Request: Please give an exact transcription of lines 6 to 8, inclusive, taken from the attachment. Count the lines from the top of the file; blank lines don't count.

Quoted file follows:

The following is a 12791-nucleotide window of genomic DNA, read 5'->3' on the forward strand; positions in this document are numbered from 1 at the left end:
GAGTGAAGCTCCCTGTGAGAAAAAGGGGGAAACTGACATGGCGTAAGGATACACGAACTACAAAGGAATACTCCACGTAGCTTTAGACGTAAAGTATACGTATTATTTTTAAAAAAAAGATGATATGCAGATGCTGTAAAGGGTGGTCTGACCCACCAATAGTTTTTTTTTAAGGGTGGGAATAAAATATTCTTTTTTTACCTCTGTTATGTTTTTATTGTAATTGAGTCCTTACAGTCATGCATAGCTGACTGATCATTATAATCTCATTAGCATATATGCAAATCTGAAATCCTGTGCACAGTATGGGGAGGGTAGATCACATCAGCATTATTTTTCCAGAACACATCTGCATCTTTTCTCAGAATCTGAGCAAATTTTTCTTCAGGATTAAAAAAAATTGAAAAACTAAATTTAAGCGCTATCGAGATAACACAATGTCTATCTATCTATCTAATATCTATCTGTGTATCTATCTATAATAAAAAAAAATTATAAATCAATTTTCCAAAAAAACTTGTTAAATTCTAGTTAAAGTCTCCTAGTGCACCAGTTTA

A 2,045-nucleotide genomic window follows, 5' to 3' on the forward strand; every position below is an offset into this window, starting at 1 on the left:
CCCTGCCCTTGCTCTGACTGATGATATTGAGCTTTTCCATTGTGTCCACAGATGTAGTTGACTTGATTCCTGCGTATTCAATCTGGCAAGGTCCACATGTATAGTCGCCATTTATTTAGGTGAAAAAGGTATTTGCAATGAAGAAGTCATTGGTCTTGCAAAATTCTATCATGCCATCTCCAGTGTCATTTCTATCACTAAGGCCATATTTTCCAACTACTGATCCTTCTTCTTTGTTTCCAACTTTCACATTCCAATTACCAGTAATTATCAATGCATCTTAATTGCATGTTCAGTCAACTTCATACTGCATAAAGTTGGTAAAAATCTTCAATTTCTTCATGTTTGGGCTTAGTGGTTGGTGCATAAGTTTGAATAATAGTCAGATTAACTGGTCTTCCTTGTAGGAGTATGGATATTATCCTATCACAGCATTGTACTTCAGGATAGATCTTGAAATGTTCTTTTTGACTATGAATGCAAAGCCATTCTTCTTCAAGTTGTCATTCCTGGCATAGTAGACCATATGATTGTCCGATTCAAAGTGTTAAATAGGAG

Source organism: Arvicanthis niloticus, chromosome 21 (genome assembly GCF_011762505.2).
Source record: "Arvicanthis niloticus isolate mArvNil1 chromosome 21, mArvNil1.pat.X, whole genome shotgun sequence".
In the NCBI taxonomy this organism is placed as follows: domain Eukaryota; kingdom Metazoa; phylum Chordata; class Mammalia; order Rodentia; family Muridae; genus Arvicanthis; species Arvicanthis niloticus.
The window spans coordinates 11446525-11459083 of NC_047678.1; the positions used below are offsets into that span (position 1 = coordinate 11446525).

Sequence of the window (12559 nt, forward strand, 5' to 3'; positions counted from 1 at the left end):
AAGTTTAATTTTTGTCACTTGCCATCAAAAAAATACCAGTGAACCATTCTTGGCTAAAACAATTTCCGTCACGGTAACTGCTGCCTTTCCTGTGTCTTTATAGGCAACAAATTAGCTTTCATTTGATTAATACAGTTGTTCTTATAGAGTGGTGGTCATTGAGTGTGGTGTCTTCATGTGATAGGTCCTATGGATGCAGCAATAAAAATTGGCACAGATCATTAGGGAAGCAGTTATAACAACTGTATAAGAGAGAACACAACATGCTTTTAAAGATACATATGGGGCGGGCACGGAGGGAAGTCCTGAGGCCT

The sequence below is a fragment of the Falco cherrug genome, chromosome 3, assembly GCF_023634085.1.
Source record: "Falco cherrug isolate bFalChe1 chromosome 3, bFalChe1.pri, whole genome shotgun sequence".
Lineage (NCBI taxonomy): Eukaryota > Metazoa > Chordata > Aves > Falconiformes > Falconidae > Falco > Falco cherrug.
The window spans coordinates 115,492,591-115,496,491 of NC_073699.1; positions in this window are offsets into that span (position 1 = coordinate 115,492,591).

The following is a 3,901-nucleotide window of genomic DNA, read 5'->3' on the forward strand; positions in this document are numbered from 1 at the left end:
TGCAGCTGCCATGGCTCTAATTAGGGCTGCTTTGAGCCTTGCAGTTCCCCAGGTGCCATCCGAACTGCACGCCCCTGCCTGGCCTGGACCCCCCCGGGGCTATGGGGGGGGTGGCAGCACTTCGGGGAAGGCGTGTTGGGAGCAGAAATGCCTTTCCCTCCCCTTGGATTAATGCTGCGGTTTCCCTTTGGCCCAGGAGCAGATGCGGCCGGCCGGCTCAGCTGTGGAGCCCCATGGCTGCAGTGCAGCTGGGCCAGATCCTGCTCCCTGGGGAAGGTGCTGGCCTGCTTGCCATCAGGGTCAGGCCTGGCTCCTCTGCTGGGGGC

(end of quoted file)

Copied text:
Source record: "Arvicanthis niloticus isolate mArvNil1 chromosome 21, mArvNil1.pat.X, whole genome shotgun sequence".
In the NCBI taxonomy this organism is placed as follows: domain Eukaryota; kingdom Metazoa; phylum Chordata; class Mammalia; order Rodentia; family Muridae; genus Arvicanthis; species Arvicanthis niloticus.
The window spans coordinates 11446525-11459083 of NC_047678.1; the positions used below are offsets into that span (position 1 = coordinate 11446525).